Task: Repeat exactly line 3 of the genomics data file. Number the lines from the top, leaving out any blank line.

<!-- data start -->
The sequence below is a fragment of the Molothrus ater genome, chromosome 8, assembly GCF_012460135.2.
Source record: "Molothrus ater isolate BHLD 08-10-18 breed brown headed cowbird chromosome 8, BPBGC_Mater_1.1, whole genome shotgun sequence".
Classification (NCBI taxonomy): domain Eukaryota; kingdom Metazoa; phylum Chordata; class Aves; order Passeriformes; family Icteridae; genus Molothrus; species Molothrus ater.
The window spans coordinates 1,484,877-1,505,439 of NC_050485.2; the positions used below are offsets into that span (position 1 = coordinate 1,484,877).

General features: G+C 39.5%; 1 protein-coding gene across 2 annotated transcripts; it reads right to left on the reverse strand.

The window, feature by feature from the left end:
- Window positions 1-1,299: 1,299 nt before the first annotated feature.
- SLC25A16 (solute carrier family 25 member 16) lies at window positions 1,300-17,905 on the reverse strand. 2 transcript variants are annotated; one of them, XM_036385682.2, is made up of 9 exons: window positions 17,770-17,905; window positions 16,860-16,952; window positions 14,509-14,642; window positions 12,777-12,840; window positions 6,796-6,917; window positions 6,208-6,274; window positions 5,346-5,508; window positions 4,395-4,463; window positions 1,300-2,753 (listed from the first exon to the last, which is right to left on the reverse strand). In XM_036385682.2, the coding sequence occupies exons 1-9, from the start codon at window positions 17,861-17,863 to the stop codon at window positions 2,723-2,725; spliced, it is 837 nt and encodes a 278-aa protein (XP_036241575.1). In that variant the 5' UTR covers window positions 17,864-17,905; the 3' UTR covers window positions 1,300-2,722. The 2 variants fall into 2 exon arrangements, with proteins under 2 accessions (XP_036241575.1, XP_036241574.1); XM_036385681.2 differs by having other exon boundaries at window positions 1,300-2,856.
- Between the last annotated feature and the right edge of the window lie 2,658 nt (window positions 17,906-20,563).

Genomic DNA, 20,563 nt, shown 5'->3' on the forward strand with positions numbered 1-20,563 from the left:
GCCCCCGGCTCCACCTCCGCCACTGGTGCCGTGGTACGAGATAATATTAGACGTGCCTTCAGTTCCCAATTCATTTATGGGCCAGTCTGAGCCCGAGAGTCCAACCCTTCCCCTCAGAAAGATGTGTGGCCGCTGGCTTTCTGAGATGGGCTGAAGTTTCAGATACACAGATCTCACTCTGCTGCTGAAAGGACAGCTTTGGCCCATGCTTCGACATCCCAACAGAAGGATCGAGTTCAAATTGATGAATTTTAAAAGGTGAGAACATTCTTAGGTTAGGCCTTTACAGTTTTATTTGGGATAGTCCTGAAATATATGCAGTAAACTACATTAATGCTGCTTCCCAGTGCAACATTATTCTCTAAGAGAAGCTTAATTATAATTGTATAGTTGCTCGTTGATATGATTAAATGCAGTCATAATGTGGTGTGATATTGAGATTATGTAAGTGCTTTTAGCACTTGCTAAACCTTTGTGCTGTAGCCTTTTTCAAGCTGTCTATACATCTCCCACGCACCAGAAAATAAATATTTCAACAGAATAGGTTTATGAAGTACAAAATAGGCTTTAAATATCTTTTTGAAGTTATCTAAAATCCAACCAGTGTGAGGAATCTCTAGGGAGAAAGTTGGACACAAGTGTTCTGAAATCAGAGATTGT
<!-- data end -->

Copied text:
Classification (NCBI taxonomy): domain Eukaryota; kingdom Metazoa; phylum Chordata; class Aves; order Passeriformes; family Icteridae; genus Molothrus; species Molothrus ater.